When Ranjit Dhuru, the owner of Chateau d’Ori winery, walked through his gently sloping vineyards in Nashik in February, the harvest was in full swing. “Already sweet,” he said, nibbling from tight, healthy bunches of Cabernet Sauvignon grapes. “These will be ready to pick soon, in another week.”
Eight years ago, Dhuru, who made his fortune in the software business, bought land outside Nashik, about 161km northeast of Mumbai, a city that has become the centre of India’s rapidly expanding wine industry.
This year, with the help of a consulting oenologist from Bordeaux, France, Dhuru expects to produce about 300,000 bottles of white and red wines. By next year, he estimates that a million bottles will bear the Chateau d’Ori label.
The aggressive optimism of entrepreneurs such as Dhuru is easy to understand. In Maharashtra, where Nashik is, more than 40 wineries are in varying stages of development. Government officials say that investment in wine increased by 74% over the last year.
“In the next 10 years there will be 300 million upwardly mobile Indians who can afford wine and for whom it will be a lifestyle choice,” Dhuru says. “A lot of them will be drinking Indian wines.”
Aman Sharma, the corporate food and beverage director for the Taj hotel chain, agrees. “There is already a large population eager for wine,” he says. In 2006, the annual per capita consumption of wine in India was estimated at about a tablespoon, but that droplet represents a fourfold increase since 2000.
Most wine made in India is consumed in the country. And, as wine publications, wine clubs, competitions and tasting dinners have taken hold, Indian wines with notable finesse are becoming available and gradually being appreciated.
Grover Vineyards La Réserve, a Cabernet Sauvignon-Shiraz blend from one of India’s top wineries, in another wine region near Bangalore, is among the country’s most sought after wines. The 2005 is rich and smoky with hints of roasted peppers. Its alcohol is listed at only 12% on a label that proudly states: “Made in collaboration with Mr Michel Rolland, Bordeaux, France.” Rolland is one of the best-known wine consultants in the world.
Indus wines, the name the Terroir India company uses on its labels, are made in a spanking new white stucco California-style boutique winery atop a hillside overlooking Lake Mukni, south of Nashik. The two-year-old winery has just started planting a vineyard and buys its grapes from local farmers, who until recently grew table grapes, still the biggest crop in the Nashik area. The fruit and alcohol of Indus’ fresh-tasting Sauvignon Blanc are well integrated and the 2007 Shiraz exhibits restrained richness.
Indian wineries have to cope with challenges that do not exist in wine regions elsewhere. For starters, the grapes are pruned in September and picked in February and March to avoid the stifling heat and the monsoon. On the plus side, the vintners can plan to harvest according to the ripeness of the grapes without having to worry about unseasonal cold snaps and rain.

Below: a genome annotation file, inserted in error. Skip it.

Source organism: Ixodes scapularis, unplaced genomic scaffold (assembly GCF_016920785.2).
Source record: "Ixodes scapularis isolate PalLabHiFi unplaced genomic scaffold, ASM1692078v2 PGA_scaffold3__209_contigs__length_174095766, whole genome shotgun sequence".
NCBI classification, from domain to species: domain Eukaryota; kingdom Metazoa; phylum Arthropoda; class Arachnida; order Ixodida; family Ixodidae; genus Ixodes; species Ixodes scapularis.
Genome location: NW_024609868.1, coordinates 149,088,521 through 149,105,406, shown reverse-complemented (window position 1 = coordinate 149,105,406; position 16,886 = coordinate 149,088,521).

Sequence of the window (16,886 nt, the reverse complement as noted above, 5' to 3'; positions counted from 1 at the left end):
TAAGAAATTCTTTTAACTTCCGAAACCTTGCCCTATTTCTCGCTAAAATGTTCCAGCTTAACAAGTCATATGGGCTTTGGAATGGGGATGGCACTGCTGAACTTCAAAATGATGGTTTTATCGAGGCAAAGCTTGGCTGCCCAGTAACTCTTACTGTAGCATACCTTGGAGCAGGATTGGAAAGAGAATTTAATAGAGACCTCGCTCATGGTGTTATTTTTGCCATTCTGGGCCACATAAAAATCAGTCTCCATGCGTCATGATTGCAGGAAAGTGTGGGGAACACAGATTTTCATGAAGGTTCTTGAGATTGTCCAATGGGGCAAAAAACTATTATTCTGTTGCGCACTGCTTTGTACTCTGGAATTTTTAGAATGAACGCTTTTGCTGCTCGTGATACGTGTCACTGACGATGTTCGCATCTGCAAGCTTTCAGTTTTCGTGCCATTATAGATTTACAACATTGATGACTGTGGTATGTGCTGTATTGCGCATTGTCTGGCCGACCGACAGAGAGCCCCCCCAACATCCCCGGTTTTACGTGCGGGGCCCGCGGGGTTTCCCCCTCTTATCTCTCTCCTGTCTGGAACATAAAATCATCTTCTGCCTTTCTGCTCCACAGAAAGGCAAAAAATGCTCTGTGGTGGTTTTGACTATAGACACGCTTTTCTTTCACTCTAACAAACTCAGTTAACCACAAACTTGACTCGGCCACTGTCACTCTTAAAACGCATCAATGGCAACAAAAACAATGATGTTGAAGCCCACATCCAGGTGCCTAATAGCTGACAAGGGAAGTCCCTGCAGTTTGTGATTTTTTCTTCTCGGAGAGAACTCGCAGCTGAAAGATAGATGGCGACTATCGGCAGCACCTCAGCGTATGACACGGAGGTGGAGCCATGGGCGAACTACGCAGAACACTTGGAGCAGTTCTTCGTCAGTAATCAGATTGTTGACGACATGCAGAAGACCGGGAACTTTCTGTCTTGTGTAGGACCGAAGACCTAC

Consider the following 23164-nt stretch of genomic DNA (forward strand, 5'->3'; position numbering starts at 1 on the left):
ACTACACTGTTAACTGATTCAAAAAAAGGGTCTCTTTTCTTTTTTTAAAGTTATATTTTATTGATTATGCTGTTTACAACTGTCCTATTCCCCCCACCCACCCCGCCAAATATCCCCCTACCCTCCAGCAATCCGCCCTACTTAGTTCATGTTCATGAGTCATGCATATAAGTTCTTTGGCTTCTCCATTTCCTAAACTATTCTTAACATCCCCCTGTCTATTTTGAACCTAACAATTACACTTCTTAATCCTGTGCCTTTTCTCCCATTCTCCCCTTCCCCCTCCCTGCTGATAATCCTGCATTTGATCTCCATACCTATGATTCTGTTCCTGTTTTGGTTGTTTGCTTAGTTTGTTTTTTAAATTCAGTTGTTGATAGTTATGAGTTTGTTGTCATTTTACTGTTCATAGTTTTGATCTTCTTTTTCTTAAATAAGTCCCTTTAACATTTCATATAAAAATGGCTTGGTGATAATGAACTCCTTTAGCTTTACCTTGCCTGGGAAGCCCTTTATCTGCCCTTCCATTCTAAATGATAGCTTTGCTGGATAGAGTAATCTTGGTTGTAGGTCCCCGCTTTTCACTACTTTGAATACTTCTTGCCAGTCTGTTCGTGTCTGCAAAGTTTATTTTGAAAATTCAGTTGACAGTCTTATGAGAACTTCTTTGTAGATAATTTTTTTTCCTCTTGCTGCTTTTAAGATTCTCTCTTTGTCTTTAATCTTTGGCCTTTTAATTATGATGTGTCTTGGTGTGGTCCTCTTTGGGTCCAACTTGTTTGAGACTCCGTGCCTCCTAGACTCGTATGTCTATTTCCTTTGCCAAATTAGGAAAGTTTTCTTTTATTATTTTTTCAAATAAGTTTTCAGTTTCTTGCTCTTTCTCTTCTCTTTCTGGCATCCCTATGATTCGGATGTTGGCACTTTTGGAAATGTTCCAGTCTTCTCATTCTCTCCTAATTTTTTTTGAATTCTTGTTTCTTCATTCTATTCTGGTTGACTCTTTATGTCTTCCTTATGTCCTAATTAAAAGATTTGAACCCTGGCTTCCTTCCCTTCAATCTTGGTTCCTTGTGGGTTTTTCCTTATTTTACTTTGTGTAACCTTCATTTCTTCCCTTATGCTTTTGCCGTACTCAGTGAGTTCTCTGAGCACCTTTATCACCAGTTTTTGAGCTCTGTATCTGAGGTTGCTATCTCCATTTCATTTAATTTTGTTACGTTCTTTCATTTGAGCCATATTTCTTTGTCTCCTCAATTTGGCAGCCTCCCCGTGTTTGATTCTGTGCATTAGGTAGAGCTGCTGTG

The grapes are usually gathered by migrant workers under floodlights, from 3am to around 9am, before it gets too hot. “Labour is not an issue in India,” Dhuru says. At his winery, just-picked grapes are kept in refrigerated trucks until they are crushed.
Dhuru poured several of his wines for visitors in his sparsely furnished four-bedroom guest house which overlooks the vineyards.
His 2007 Chenin Blanc was smooth and nutty, not sweet, with good acidity, but too alcoholic at 14.7%. Dhuru says, “We’re in a hot country and next year we’ll have to keep the alcohol in check.” His Sauvignon Blanc, in a slightly oaky California fumé blanc style, was another big wine.
Fresh-tasting Sauvignon Blancs and Chenin Blancs, sometimes with a slightly sweet finish, are typical of India’s whites. They are good complements for seafood and for vegetarian dishes such as bhindi masala, which is braised spiced okra, or saag paneer, which is cottage cheese in spinach sauce.
Chateau d’Ori’s red wines, such as the 2007 Cabernet Sauvignon-Merlot blend, offered lush fruit and hints of bell pepper and turned out to be a suitable partner for meats and breads seared in a tandoor. The 2007 Merlot was soft and elegant, but a simpler wine.
Many of India’s wineries produce Shiraz and Shiraz-Cabernet blends. These often exhibit earthy, vegetal aromas and flavours along with bold fruit. When young, which is the way most of them are sold, they can hold their own against dishes seasoned with cumin, mustard seed, fenugreek and other musky flavours.
Sula Vineyards, established in 1996 on the outskirts of Nashik, is the brand most often on wine lists. Although Nashik has a reputation as the Napa of India, Sula is one of just a handful of wineries designed to receive visitors, with a tasting room, tours and a guest house.
Chateau Indage, near Pune in Maharashtra, is 25 years old and, with production at 1,000,000 cases, is said to be the biggest winery in the country. It was the first to make a sparkling wine.
Although bottles from India’s smaller wineries are rarely exported, Sula and Chateau Indage wines are sold at Winedelight.com and Winebuys.com
And if there is a fast track wine industry, can olive oil be far behind?
“Actually, the guy who fabricates my stainless steel tanks in Nasik is looking into that,” Dhuru says. “He has some land and is planning to import Italian seedlings.”
©2008/THE NEW YORK TIMES
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